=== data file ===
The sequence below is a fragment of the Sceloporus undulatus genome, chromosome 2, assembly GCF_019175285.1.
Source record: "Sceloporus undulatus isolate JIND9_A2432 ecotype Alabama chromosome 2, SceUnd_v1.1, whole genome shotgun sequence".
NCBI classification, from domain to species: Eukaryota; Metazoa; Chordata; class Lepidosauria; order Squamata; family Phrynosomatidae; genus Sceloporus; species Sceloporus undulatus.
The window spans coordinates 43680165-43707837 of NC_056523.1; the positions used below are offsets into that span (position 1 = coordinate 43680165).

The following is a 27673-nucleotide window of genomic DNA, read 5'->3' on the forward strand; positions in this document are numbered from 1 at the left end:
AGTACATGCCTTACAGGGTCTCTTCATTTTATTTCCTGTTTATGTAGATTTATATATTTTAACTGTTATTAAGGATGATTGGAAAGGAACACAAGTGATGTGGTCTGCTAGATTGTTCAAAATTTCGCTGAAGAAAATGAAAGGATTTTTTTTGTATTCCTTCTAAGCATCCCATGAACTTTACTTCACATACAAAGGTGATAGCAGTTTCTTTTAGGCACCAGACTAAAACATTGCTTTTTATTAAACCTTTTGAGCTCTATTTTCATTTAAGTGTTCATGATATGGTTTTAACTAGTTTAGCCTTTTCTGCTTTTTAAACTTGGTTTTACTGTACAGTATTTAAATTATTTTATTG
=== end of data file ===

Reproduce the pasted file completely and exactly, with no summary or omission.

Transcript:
The sequence below is a fragment of the Sceloporus undulatus genome, chromosome 2, assembly GCF_019175285.1.
Source record: "Sceloporus undulatus isolate JIND9_A2432 ecotype Alabama chromosome 2, SceUnd_v1.1, whole genome shotgun sequence".
NCBI classification, from domain to species: Eukaryota; Metazoa; Chordata; class Lepidosauria; order Squamata; family Phrynosomatidae; genus Sceloporus; species Sceloporus undulatus.
The window spans coordinates 43680165-43707837 of NC_056523.1; the positions used below are offsets into that span (position 1 = coordinate 43680165).

The following is a 27673-nucleotide window of genomic DNA, read 5'->3' on the forward strand; positions in this document are numbered from 1 at the left end:
AGTACATGCCTTACAGGGTCTCTTCATTTTATTTCCTGTTTATGTAGATTTATATATTTTAACTGTTATTAAGGATGATTGGAAAGGAACACAAGTGATGTGGTCTGCTAGATTGTTCAAAATTTCGCTGAAGAAAATGAAAGGATTTTTTTTGTATTCCTTCTAAGCATCCCATGAACTTTACTTCACATACAAAGGTGATAGCAGTTTCTTTTAGGCACCAGACTAAAACATTGCTTTTTATTAAACCTTTTGAGCTCTATTTTCATTTAAGTGTTCATGATATGGTTTTAACTAGTTTAGCCTTTTCTGCTTTTTAAACTTGGTTTTACTGTACAGTATTTAAATTATTTTATTG